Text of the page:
Based on the conviction that only translators who write poetry themselves can properly re-create the celebrated and timeless tragedies of Aeschylus, Sophocles, and Euripides, the Greek Tragedy in New Translations series offers new translations that go beyond the literal meaning of the Greek in order to evoke the poetry of the originals. Under the general editorship of Peter Burian and Alan Shapiro, each volume includes a critical introduction, commentary on the text, full stage directions, and a glossary of the mythical and geographical references in the play.
En route to fight the Trojan War, the Greek army has abandoned Philoctetes, after the smell of his festering wound, mysteriously received from a snakebite at a shrine on a small island off Lemnos, makes it unbearable to keep him on ship. Ten years later, an oracle makes it clear that the war cannot be won without the assistance of Philoctetes and his famous bow, inherited from Hercules himself. Philoctetes focuses on the attempt of Neoptolemus and the hero Odysseus to persuade the bowman to sail with them to Troy. First, though, they must assuage his bitterness over having been abandoned, and then win his trust. But how should they do this--through trickery, or with the truth? To what extent do the ends justify the means? To what degree should personal integrity be compromised for the sake of public duty? These are among the questions that Sophocles puts forward in this, one of his most morally complex and penetrating plays.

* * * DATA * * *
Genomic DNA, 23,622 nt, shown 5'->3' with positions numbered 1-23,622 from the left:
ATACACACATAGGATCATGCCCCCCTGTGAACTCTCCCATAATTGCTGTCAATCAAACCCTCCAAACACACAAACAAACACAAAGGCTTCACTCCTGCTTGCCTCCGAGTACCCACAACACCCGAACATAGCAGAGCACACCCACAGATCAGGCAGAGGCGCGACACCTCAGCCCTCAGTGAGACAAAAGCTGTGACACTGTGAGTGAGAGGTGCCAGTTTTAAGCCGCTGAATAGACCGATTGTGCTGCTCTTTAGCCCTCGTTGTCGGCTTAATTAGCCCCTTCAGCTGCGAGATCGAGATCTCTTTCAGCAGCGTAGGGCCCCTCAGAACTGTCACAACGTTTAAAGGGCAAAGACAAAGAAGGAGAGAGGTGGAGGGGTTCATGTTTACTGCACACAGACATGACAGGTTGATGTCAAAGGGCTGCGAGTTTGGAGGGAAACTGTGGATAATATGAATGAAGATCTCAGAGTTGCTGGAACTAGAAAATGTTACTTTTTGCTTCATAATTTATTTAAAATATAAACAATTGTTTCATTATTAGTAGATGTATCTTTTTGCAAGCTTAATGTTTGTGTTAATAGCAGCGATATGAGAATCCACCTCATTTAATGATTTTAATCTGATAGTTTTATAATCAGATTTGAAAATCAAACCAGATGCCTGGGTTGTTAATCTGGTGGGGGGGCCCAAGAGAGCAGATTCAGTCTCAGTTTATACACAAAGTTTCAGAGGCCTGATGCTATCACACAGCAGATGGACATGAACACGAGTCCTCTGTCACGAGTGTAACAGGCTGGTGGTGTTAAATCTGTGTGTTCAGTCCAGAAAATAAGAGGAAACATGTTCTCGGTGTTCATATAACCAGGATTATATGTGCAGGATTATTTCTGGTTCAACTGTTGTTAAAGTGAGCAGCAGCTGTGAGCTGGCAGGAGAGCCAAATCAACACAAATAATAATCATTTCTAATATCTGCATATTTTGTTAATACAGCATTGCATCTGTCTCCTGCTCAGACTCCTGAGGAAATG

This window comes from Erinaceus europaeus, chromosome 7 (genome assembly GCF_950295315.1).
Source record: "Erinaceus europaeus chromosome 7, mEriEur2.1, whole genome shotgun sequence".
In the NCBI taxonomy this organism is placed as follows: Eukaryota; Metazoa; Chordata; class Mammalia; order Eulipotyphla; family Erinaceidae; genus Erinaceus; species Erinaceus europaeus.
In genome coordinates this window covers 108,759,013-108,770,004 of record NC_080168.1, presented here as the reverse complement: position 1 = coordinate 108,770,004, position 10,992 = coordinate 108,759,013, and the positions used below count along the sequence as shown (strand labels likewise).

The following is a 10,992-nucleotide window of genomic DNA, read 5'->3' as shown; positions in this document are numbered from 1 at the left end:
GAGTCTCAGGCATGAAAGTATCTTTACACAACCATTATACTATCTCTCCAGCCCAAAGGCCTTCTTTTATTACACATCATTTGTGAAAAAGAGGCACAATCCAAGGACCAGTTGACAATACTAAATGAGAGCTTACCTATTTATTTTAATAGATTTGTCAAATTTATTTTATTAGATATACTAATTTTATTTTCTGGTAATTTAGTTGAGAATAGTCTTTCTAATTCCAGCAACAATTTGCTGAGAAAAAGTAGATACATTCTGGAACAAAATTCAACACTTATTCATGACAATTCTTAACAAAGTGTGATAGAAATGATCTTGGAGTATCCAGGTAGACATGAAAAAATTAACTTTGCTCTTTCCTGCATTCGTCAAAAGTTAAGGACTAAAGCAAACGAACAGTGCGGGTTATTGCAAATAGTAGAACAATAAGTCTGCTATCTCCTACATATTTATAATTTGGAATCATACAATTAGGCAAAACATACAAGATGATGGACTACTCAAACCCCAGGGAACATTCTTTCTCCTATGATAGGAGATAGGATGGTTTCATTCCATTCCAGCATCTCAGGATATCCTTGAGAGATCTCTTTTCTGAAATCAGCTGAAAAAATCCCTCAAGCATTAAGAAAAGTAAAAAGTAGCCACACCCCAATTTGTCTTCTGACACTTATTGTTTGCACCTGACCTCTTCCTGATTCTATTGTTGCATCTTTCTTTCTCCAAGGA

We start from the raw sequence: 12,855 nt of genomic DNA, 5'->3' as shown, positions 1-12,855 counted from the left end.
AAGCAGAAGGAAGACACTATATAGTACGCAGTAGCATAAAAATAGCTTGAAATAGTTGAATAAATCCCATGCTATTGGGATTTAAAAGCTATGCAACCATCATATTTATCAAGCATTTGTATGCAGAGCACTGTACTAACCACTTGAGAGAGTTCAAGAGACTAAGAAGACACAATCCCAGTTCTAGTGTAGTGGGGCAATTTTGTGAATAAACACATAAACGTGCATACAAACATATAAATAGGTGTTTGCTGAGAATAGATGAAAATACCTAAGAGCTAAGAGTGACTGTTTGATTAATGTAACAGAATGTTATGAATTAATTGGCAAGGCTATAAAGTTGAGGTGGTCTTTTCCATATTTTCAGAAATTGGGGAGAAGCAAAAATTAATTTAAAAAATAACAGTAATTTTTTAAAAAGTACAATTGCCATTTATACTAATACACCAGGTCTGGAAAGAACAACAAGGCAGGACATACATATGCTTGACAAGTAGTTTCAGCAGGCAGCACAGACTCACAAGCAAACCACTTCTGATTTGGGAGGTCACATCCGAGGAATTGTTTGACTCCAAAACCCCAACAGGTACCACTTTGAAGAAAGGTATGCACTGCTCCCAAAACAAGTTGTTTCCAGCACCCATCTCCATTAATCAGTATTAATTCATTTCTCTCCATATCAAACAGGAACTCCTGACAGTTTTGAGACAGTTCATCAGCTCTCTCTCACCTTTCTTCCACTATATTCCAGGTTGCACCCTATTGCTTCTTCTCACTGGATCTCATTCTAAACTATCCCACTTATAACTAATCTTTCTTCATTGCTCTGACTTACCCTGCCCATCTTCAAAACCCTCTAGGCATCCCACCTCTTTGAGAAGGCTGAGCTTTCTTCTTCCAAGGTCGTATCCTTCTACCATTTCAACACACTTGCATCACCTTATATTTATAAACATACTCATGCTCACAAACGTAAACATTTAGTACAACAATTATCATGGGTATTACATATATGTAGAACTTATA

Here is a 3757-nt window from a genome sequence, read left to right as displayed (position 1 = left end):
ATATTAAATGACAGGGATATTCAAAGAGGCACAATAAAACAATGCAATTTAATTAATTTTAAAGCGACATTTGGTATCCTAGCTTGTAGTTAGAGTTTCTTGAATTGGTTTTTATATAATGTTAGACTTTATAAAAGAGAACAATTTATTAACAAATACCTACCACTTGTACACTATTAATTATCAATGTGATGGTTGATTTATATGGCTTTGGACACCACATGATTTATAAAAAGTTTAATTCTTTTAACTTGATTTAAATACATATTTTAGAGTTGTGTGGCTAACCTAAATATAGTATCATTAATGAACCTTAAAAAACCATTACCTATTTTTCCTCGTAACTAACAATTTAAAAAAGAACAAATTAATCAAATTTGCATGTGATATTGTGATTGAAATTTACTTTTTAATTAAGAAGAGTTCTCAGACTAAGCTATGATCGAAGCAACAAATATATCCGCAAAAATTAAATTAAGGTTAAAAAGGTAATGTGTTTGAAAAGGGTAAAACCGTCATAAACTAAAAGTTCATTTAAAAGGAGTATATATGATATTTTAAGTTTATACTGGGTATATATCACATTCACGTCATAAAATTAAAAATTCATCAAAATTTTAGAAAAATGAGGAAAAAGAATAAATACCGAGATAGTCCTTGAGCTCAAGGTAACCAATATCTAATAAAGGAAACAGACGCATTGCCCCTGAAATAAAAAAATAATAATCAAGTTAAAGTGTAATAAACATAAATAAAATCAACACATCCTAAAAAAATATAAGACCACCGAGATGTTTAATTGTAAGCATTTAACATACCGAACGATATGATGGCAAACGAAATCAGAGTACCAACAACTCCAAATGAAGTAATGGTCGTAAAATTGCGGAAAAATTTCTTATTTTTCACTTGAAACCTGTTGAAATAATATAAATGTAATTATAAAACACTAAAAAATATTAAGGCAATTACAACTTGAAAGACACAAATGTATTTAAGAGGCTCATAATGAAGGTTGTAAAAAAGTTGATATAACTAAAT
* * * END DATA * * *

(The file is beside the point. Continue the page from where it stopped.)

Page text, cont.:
What people are saying - Write a review
We haven't found any reviews in the usual places.
On the Translation
Notes on the Text
abandoned Achaians actor Aeschylus Agamemnon agony Ajax antistmphe antistrophe Apollo archer Argives arms of Achilles arrow Athenian Athens Atreidai Atreus bow of Herakles bring called capture of Troy cave child choral CHORUS Chryse ctetes cult dead death Diomedes disease disguise divine dramatic embassy Epic Epic Cycle Euripides evil expedition against Troy fate father force goddess gods Greek army Greek expedition Hades hate Helenos Hephaistos Herakles Hermes Homeric Iliad intimacy island Laertes Laomedon leave Lemnian Lemnos line length living look Lykomedes lyric Malis Menelaos mother NEOPTOLEMOS never noble numbers nymphs Odysseus Odysseus and Neoptolemos Oita Olympos pain persuade Philo Philoctetes Phoinix pity plot Poias Priam ptolemos pyre reader sailors shame ship Sisyphos Skyms Skyros sleep sons of Atreus Sophocles speak Stranger strategem strophe suffering take Troy tell Teucer Thersites Theseus Thessaly things TRADER tragedy translation Trojan warriors words wound Zeus